Proper below-grade waterproofing design requires compliance with the International Code Council’s International Building Code (IBC). The code is very specific in regard to important waterproofing design elements. Sections of the code establish basic design criteria including where waterproofing is required, when waterproofing is required and how it is to be applied. Some of the key sections of the 2012 IBC that affect waterproofing design are highlighted in this article. Architectural Roofing & Waterproofing will explore this information in greater detail on Sept. 17 in an ARW University Webinar titled “Waterproofing Design by Code Requirements.”
Where Is Waterproofing Required?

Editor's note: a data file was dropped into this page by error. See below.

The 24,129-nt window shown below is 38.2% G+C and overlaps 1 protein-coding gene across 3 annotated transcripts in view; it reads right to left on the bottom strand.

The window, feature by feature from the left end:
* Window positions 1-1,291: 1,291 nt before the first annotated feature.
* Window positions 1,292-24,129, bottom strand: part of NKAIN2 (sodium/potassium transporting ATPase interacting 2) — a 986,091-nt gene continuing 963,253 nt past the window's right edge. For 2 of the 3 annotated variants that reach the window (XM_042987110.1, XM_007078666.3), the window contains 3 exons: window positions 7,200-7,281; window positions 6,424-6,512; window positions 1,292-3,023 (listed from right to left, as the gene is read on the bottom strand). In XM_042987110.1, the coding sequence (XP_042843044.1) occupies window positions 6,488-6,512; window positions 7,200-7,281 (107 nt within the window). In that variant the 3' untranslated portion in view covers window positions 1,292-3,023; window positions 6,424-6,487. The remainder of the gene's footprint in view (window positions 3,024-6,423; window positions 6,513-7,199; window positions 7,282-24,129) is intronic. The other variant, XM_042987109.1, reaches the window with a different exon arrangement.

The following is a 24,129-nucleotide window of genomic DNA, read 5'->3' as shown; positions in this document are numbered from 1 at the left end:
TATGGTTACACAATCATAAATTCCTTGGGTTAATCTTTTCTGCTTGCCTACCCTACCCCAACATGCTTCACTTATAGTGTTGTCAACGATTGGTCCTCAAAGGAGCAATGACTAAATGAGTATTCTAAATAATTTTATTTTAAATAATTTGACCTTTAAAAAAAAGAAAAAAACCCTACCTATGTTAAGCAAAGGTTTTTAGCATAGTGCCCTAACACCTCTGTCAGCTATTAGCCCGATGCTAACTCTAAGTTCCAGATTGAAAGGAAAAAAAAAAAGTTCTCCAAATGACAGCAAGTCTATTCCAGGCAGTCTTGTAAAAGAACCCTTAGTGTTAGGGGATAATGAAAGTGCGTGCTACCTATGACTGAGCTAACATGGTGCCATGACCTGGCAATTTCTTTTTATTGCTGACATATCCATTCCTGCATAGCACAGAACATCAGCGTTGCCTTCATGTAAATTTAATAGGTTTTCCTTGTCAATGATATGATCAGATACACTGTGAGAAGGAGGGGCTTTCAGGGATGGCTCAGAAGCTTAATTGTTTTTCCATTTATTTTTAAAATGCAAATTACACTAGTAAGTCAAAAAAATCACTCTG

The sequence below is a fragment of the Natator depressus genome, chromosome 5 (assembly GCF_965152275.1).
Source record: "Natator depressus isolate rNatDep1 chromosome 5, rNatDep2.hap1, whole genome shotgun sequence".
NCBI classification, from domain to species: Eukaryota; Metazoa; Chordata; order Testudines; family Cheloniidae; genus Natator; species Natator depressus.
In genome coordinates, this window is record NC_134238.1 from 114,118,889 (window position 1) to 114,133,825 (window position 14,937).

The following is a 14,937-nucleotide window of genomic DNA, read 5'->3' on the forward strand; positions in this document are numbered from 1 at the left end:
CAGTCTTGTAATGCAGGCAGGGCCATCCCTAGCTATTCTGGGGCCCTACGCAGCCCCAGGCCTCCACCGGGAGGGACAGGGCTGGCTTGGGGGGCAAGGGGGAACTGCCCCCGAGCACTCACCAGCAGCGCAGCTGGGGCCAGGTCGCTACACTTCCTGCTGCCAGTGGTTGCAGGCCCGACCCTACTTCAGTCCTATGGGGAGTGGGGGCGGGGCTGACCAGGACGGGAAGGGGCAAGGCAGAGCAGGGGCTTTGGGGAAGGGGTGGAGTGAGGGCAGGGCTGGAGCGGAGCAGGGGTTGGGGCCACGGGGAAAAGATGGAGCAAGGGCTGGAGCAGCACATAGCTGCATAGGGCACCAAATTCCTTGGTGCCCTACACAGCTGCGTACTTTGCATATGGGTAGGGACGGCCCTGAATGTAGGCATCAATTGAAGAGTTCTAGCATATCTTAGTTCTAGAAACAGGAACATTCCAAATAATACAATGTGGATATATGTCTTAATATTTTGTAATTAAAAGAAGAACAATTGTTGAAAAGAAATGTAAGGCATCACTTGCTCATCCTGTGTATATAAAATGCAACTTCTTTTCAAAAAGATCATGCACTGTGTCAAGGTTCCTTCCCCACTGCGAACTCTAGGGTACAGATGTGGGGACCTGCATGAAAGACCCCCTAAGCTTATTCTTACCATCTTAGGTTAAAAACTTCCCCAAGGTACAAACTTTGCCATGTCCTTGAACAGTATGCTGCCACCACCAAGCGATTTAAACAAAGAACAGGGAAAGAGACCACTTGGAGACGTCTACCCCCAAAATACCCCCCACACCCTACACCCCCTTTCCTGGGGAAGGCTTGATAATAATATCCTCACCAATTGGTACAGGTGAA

1805.1 General. Walls or portions thereof that retain earth and enclose interior spaces and floors below grade shall be waterproofed and dampproofed in accordance with this section, with the exception of those spaces containing groups other than residential and institutional where such omission is not detrimental to the building or occupancy. Ventilation for crawl spaces shall comply with Section 1203.4.
This section implies that all occupied below-grade spaces require the application of a waterproofing or dampproofing material. The exception is to all unoccupied spaces. Once it has been determined that waterproofing or dampproofing is required, the next important decision is to determine where it is required. Typically, waterproofing or dampproofing should be applied over all below-grade concrete surfaces (walls and floors). There are several established building components that require waterproofing or dampproofing protection; they include:
- Underground structures
- Elevated structural slabs over underground spaces
- Structural slabs below grade
- Structural slabs above grade
- Lagging walls
When Is Waterproofing Required?